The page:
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Thursday, 29 June 2017

77M v Ordnance Survey - access to justice for SMEs in IPEC

It is getting more difficult to drag
the IPECat to the Chancery Division...
On 15 June 2017, His Honour Judge Hacon dismissed Ordnance Survey’s application to transfer proceedings from the Intellectual Property Enterprise Court to the Chancery Division in 77M Ltd v Ordnance Survey Ltd [2017] EWHC 1501 (IPEC).  One of the AmeriKat's colleagues, Josh Angrave, summarizes the decision for readers:

Background


The claim relates to a product developed by 77M called “Matrix”, which is a database of geospatial and other information. 77M maintains that it has spent over £500,000 in developing the product and, in the process, has licensed data from at least 15 organisations including OS.  


77M issued a claim on 19 A
ugust 2016 seeking:
(i) a declaration that the development of its product does not infringe any database or copyright belonging to OS, and is not in breach of any contract with OS; 
(ii) a declaration that the licensing or use of the product by its customers does not infringe such rights or breach any contract with the OS; 
(iii) an injunction to restrain OS from making any allegations to the contrary effect; and 
(iv) an injunction to restrain OS from instructing third parties to withhold data from 77M.
77M, as an SME, sought the protection of the costs regime as it applies in IPEC, having taken out after-the-event insurance to cover the opposing side’s costs of the litigation up to the £50,000 cap (at [10-11]). Whilst OS, a government-owned body with substantial licensing revenues, stated that its claim to damages, in its counterclaim, may exceed the IPEC cap of £500,000 (at [20]).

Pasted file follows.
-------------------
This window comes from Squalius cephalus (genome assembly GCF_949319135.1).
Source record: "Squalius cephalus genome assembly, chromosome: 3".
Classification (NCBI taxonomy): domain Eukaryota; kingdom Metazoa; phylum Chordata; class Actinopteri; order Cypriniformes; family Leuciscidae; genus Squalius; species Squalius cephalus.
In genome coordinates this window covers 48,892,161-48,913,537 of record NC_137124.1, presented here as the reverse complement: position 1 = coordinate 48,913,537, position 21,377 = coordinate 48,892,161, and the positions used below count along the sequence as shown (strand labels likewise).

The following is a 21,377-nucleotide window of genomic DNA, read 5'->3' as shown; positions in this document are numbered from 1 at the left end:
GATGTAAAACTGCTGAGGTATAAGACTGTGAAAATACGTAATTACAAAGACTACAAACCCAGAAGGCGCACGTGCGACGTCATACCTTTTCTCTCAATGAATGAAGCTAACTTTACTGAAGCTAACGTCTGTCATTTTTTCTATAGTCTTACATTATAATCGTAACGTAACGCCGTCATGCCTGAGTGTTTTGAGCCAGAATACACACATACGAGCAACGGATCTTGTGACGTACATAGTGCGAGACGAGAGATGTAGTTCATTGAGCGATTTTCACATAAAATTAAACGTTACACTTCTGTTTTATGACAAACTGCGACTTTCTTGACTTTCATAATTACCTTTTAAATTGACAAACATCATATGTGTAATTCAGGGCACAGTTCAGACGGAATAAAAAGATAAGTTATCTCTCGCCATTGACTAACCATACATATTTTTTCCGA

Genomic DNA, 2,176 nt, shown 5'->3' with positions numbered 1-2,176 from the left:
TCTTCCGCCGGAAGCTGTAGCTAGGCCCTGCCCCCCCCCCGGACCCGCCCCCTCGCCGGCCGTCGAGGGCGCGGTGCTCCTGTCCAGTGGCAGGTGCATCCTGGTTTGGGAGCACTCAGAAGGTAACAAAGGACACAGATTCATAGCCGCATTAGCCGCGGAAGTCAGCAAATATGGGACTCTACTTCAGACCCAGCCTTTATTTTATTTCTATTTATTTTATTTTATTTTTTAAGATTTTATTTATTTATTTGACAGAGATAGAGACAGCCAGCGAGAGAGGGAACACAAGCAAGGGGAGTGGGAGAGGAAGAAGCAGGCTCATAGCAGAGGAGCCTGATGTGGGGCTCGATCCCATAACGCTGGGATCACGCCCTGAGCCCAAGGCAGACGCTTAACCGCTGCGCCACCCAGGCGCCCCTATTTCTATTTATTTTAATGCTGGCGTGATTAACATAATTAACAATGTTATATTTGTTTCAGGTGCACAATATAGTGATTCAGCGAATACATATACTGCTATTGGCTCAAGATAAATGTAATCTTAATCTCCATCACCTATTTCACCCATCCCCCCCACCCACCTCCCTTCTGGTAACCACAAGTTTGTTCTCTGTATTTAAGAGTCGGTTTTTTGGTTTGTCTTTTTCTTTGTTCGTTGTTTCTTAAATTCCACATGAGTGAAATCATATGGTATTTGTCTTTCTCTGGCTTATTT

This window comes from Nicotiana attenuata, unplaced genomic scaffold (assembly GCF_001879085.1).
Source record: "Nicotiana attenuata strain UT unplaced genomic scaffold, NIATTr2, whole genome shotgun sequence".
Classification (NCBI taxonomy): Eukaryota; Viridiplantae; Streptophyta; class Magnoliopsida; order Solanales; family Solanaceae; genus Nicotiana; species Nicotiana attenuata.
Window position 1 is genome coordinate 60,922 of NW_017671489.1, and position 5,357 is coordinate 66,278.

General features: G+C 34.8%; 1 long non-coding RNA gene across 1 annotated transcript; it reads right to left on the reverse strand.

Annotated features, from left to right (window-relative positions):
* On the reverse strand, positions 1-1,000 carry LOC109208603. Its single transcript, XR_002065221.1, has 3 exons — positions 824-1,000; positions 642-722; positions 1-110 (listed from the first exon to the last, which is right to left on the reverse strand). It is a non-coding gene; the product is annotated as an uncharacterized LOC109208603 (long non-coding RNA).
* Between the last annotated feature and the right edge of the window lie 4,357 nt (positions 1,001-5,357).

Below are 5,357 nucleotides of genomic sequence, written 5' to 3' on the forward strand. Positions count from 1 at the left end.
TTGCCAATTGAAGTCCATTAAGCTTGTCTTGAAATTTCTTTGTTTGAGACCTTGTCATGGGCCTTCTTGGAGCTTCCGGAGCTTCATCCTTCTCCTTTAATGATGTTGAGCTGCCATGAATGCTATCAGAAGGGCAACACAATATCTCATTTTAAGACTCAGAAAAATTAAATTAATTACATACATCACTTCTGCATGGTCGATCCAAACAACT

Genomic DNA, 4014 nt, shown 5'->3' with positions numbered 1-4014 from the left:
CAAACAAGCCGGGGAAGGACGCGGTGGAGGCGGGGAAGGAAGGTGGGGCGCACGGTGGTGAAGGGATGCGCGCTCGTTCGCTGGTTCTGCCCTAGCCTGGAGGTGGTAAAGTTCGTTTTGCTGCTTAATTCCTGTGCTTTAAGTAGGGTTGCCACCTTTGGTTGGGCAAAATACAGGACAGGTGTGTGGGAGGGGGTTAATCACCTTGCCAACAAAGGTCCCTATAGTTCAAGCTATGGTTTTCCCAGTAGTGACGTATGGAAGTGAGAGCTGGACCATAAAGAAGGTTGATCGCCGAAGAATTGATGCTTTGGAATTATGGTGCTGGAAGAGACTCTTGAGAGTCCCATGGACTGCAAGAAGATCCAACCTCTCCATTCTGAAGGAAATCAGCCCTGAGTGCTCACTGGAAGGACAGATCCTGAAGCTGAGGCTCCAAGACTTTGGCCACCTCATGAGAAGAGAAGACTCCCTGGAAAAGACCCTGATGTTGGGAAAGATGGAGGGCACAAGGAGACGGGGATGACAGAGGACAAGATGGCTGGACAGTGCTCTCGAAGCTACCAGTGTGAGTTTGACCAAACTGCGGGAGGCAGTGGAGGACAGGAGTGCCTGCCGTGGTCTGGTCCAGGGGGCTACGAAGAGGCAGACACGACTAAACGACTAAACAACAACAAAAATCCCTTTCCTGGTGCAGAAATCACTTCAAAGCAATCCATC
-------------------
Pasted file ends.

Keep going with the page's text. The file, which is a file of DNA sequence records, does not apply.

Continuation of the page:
The requirements to order a transfer

In accordance with CPR 63.18 (2) and the provisions of Practice Direction 30(9), when deciding whether to order a transfer of proceedings to or from the IPEC the court will consider whether:
"(1) a party can only afford to bring or defend the claim in the Intellectual Property Enterprise Court; and 
(2) the claim is appropriate to be determined by the Intellectual Property Enterprise Court having regard in particular to – (a) the value of the claim (including the value of an injunction); 
(b) the complexity of the issues; and 
(c) the estimated length of the trial. 
9.2 Where the court orders proceedings to be transferred to or from the Intellectual Property Enterprise Court it may – (1) specify terms for such a transfer; and
(2) award reduced or no costs where it allows the claimant to withdraw the claim. Access to Justice – ‘the decisive factor’"
The cost capping system of IPEC, and its predecessor the Patents County Court, is considered one such method of facilitating access to justice for smaller and medium sized enterprises who could otherwise not afford to litigate in the High Court. Indeed, His Honour Judge Birss (as he then was) in ALK-Abello Limited v Meridian Medical Technologies [2010] EWPCC 14, described access to justice for small and medium sized enterprises as a ‘decisive factor’.